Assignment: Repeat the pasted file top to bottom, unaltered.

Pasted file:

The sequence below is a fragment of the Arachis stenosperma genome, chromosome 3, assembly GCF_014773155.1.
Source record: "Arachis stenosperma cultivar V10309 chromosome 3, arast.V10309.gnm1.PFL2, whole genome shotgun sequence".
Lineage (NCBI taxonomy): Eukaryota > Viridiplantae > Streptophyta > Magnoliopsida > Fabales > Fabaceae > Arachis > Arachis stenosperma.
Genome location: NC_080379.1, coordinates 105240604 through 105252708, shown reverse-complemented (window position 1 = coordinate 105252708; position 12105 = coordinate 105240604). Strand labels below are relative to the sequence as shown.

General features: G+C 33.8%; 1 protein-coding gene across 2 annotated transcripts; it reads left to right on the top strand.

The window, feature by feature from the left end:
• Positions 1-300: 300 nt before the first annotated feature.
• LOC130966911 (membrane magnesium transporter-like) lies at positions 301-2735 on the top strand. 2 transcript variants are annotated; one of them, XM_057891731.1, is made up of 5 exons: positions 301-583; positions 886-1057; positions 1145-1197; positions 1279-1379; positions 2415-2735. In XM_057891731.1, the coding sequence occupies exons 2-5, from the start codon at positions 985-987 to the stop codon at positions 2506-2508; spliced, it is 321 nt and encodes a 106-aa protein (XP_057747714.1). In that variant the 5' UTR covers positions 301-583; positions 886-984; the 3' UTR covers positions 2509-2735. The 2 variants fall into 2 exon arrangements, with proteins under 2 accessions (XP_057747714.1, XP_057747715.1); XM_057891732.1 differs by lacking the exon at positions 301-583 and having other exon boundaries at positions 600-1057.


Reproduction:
The sequence below is a fragment of the Arachis stenosperma genome, chromosome 3, assembly GCF_014773155.1.
Source record: "Arachis stenosperma cultivar V10309 chromosome 3, arast.V10309.gnm1.PFL2, whole genome shotgun sequence".
Lineage (NCBI taxonomy): Eukaryota > Viridiplantae > Streptophyta > Magnoliopsida > Fabales > Fabaceae > Arachis > Arachis stenosperma.
Genome location: NC_080379.1, coordinates 105240604 through 105252708, shown reverse-complemented (window position 1 = coordinate 105252708; position 12105 = coordinate 105240604). Strand labels below are relative to the sequence as shown.

General features: G+C 33.8%; 1 protein-coding gene across 2 annotated transcripts; it reads left to right on the top strand.

The window, feature by feature from the left end:
• Positions 1-300: 300 nt before the first annotated feature.
• LOC130966911 (membrane magnesium transporter-like) lies at positions 301-2735 on the top strand. 2 transcript variants are annotated; one of them, XM_057891731.1, is made up of 5 exons: positions 301-583; positions 886-1057; positions 1145-1197; positions 1279-1379; positions 2415-2735. In XM_057891731.1, the coding sequence occupies exons 2-5, from the start codon at positions 985-987 to the stop codon at positions 2506-2508; spliced, it is 321 nt and encodes a 106-aa protein (XP_057747714.1). In that variant the 5' UTR covers positions 301-583; positions 886-984; the 3' UTR covers positions 2509-2735. The 2 variants fall into 2 exon arrangements, with proteins under 2 accessions (XP_057747714.1, XP_057747715.1); XM_057891732.1 differs by lacking the exon at positions 301-583 and having other exon boundaries at positions 600-1057.